This article orginally appeared in the Daily Telegraph.

 

We’ve all heard the saying: if you’re not part of the solution, you’re part of the problem. The idea is that, at one time or another in life, everyone has to make a choice: either stand up for positive change, or – through apathy or by opposition – be a part of holding it back. Rarely have I seen such a stark illustration of the wrong choice being taken than the response of Transport for London to the rise of Uber.

London is a city of hardworking, brilliant people and of thriving businesses, a place of which we should all be inordinately proud. But it comes with a big problem: years of worsening overcrowding and delays, and price rises, which mean that just getting around the place has become a nightmare for the people who live and work in the capital.

And yet one business is offering customers an innovative solution to part of that problem: a simpler, cheaper and more convenient way to get around. No one is forced to take Uber (or Hailo, or Gett for that matter); it merely empowers customers who make a rational choice between this service and the other available options. In the best case scenario, it also forces those responsible for the alternatives to get better, fast. The response of Londoners – like that of the people of New York, Amsterdam, Berlin and a host of other cities around the world – has been a resounding yes.

It is therefore extremely disappointing that TfL (no doubt working hard on many other elements of the transport system) has chosen resoundingly in this case to make itself part of the problem. It’s even worse that TfL claims it is acting on behalf of Londoners, not against them, as it lines up a whole slew of regulatory changes that could ban some of Uber’s key features.

How could it be in anyone’s interest to wait an extra five minutes for a cab? If every Londoner was five minutes late for work tomorrow, it would cost the economy close on £10m. More people stranded for longer on deserted streets late at night is not a recipe for lowering crime. TfL is not protecting us. Like all incumbent organisations instinctively try to do so, it is protecting the status quo, at the expense of competition and the benefits it delivers for customers.

It’s technology, of course, which has made this possible, and it’s done so in direct response to something consumers want or need. The answer is not to take that choice away from them, then tell them it’s for their own good.

Sadly, this story of standing in the way of innovation is not a new one by any means. Time and time again throughout history, it’s been a fight between the positive disruption of challengers and the old guard, digging in their heels to protect vested interests. The brilliant book Why Nations Fail (by Daron Acemoglu and James A Robinson) contains a multitude of examples, the most striking of which, perhaps, is the Ottoman Empire’s banning of the printing press for 300 years.

By the time the Ottoman Empire changed its mind, literacy rates in western Europe were 40pc to 60pc, compared with 3pc to 5pc for the Ottomans. While people in western Europe were reaping the rewards in growth, productivity and wealth, the Ottomans were only just beginning to learn to read. History is littered with similar stories: Elizabeth I banned sewing machines, fearing revolt from hand knitters; while German boatmen went one step further, sinking the first version of a steam engine in case it threatened their livelihoods.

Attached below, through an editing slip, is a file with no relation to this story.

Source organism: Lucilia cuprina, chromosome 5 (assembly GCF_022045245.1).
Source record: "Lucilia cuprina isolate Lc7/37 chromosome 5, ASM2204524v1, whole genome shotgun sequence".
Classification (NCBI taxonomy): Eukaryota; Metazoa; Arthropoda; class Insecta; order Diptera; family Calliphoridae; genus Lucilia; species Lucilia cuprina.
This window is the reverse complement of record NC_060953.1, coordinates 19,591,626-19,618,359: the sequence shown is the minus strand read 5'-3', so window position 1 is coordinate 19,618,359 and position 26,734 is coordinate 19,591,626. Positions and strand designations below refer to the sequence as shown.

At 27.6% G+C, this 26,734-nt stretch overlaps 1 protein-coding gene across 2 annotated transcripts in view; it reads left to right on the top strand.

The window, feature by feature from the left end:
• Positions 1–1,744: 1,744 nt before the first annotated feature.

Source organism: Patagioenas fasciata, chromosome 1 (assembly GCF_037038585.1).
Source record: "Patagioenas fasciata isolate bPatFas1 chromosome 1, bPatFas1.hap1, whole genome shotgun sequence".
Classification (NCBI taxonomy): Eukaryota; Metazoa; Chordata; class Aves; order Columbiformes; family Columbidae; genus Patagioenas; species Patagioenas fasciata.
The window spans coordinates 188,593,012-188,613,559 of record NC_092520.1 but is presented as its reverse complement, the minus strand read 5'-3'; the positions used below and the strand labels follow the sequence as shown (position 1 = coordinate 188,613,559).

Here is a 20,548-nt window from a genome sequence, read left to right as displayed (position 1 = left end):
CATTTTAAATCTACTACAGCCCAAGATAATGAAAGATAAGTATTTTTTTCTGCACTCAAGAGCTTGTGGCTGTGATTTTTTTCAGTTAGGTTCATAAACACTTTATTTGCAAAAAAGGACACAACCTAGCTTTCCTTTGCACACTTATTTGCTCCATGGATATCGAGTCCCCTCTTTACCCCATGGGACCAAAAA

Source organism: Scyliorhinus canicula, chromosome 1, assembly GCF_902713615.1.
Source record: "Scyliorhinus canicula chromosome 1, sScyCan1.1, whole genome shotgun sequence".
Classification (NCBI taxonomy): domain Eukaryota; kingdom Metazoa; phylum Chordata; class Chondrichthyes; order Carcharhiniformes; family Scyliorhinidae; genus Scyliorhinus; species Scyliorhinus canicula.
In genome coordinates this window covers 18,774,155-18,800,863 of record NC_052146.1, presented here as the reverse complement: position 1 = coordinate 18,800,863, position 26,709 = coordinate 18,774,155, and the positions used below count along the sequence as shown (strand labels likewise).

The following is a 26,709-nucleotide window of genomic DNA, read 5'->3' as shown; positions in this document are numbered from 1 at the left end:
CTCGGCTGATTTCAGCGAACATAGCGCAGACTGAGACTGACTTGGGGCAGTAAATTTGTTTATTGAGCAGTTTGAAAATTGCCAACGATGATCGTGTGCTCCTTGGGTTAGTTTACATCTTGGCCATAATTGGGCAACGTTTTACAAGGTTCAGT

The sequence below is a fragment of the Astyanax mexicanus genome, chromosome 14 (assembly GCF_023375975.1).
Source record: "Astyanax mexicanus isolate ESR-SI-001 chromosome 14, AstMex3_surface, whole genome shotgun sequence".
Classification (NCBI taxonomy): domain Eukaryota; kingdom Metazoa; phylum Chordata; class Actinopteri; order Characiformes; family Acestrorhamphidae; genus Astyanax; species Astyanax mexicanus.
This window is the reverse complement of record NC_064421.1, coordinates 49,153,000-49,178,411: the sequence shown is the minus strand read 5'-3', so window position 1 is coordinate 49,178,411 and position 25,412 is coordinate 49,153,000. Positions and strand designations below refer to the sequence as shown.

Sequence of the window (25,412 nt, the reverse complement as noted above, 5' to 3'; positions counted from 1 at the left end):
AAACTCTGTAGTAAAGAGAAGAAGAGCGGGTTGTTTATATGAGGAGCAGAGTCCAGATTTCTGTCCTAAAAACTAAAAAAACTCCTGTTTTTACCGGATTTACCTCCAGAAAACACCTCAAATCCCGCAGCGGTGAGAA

In cases like this, the response to new technology has been to see it as a threat to be stamped out, rather than an innovation to be embraced. And in each case, the effect has been that prosperity and living standards have suffered as a result. The efforts of the old guard did not succeed in preventing the growth of those technologies, they simply ensured that growth happened somewhere else.

The same nonsensical scenario is being played out today between the hotel industry and the likes of Airbnb, much as it is between conventional taxi drivers and Uber. The truth is that if we repeat the mistake of the Ottomans, banning innovation to defend the status quo, we are turning our backs on the jobs, growth and prosperity of tomorrow’s economy. We are making life that bit harder and less joyful for consumers.

In contrast to the incumbents, challenger business are built to be nimble and to adapt quickly to today’s rapidly changing, globally connected digital world. They have to be smarter and more efficient. Perhaps part of the reason dominant incumbents are so threatened by challengers is that frequently inherent in the challenger business model is a principle of taking power away from big corporates, and giving it back to customers. This could be in the form of more choice, more information or new products. While some businesses might see this as an existential threat, history suggests that those which seek to hold back the rising tide of consumer empowerment lose out in the end.

And so: Uber, as well as Airbnb, easyJet, Transferwise, and all the other challengers – we are with you. At the same time, all the people who use and value these services – and who recognise how much worse off the world would be without the innovation and competition they have driven – should be making their voices heard. It’s a tough gig standing up to the big guys, take it from me. Uber may not be perfect; companies rarely are. But the point is that customers should be treated like grown-ups and given a choice. What they decide to do is up to them.